I am therefore delighted to report some of the functions of the WEB interface. Simply pointing my PC browser to the internal IP address of the device opened up a nice web interface with an ON/OFF switch, options to change the way the SW hardware input works and so VERY much more including (for those without Node-Red and my wonderful BigTimer) timer schedule options including dusk/dawn and more.
The Shelly automatically detected my time-zone which is necessary for dusk/dawn controls to work. When I took a look I remembered I’d already used this to set up my MQTT address and user name and password but at the time not fully grasped the potential of this interface. Expect more on this subject…
I did notice one setting to protect the web admin interface of the Shelly with a user name and password. Did that, ensured the option was ticked and saved… nothing changed so I rebooted the device… I could still control it via the web without putting in the user name and password… including changing the default power up mode… have others noticed this???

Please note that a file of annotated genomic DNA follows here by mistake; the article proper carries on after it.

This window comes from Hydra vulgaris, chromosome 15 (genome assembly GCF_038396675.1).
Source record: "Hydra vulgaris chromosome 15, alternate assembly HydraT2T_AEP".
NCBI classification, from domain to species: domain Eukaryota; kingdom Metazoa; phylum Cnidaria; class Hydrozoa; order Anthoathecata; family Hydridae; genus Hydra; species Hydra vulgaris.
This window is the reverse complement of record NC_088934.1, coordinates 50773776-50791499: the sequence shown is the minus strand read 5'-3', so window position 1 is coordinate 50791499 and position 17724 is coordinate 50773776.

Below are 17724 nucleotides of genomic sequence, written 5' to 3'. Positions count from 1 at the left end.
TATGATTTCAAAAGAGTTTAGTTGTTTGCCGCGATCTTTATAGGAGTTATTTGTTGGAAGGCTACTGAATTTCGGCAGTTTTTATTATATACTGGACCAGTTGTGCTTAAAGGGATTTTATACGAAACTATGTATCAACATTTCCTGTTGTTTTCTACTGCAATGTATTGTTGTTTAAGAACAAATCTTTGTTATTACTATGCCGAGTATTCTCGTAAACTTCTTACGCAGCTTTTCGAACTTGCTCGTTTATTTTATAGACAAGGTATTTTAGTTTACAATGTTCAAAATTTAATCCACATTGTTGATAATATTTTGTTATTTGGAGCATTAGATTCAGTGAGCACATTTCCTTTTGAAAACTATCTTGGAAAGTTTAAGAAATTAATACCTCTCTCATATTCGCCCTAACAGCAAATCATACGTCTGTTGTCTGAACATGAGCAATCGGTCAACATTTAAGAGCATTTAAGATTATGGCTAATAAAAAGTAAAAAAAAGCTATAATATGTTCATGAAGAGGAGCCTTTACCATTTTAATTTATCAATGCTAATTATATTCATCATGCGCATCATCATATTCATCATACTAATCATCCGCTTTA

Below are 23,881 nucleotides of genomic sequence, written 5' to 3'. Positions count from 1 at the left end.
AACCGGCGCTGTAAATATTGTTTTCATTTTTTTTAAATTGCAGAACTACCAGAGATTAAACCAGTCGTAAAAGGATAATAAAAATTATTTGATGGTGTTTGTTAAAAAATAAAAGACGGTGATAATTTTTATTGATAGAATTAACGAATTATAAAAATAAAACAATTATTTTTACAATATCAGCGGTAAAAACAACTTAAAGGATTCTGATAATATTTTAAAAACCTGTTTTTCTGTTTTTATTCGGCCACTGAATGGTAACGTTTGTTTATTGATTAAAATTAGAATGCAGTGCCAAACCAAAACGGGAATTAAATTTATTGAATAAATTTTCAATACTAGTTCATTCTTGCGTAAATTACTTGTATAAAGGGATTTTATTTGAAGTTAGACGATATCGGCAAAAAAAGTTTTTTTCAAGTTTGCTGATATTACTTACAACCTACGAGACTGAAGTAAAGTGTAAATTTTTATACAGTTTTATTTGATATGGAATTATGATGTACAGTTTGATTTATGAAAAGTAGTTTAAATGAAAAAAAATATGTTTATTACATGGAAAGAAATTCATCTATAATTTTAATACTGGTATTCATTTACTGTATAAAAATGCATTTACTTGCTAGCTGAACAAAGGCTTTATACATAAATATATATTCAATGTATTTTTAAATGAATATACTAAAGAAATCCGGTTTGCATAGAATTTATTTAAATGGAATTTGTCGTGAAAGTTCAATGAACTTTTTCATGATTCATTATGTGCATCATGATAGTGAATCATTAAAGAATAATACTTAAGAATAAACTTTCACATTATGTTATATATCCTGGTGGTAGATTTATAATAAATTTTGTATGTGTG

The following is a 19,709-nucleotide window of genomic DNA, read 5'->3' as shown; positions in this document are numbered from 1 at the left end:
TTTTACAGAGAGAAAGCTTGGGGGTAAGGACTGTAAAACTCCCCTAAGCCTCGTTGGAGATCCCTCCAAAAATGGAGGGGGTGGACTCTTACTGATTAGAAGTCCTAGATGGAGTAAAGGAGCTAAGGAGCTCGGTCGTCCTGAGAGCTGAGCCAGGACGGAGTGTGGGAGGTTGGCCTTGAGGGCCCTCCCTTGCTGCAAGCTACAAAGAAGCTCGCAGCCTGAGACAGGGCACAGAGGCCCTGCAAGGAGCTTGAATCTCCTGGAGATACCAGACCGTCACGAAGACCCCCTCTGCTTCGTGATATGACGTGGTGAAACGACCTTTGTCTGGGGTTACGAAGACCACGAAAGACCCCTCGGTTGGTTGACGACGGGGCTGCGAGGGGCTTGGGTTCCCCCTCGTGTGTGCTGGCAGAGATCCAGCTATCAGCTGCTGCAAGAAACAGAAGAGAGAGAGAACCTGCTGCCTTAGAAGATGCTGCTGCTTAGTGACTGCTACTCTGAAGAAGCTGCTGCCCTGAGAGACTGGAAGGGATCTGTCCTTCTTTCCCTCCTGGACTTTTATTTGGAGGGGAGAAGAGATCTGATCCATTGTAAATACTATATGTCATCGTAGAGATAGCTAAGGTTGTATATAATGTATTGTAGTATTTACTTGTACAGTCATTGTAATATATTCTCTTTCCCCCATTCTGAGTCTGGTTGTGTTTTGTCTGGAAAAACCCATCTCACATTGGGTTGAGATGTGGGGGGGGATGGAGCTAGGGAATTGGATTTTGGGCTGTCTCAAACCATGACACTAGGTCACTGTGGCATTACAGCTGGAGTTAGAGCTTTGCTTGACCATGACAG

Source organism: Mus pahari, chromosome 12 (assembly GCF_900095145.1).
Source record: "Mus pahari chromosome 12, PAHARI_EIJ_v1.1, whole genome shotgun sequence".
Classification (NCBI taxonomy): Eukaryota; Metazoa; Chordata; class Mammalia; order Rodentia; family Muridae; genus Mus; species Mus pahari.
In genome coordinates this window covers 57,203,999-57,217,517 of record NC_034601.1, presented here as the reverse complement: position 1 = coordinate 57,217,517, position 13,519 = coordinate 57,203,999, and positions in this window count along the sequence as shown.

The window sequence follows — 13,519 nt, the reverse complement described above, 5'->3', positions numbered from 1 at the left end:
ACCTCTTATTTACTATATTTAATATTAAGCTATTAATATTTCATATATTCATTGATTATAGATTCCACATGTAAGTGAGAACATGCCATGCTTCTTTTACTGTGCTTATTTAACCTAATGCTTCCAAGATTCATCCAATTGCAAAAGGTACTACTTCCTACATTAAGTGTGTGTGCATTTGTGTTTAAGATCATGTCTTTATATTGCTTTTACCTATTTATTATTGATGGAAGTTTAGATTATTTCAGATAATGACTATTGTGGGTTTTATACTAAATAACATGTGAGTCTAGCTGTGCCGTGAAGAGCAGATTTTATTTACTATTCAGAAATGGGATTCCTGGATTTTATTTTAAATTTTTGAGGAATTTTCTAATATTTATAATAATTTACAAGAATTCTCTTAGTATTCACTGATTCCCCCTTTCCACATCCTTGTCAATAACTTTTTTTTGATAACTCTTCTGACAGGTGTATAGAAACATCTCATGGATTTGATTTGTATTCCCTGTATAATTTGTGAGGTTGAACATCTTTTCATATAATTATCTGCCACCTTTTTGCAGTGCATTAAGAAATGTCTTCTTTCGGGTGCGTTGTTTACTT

“The Web Interface is now protected by a user name and password” it says -and I have FULLY up to date Shelly firmware. At first I was unsure about this then realised I had two copies of the web browser open and I’d left one attached to the Shelly web interface. Once I closed that, things improved. I DID end up having to close ALL browser tabs, related or not, in order to close off access to Shelly.
Maybe I’m missing something but a “Logout” menu option might be useful for the terminally security-conscious.
I’m not going to get into the APP here but there are QR codes on the box for both the Apple and Android Play Stores.
A quick update on the Shelly (Dec 2019) – trying to poke wires into those holes for updating software is not easy. I’ve done it using my FTDI as the board eventually failed and I decided to put Tasmota 8.0.1 onto it. I managed it but the plastic around the socket for gnd, 3v3, serial in, out and pgm is, to say the least a tight fit. All works though.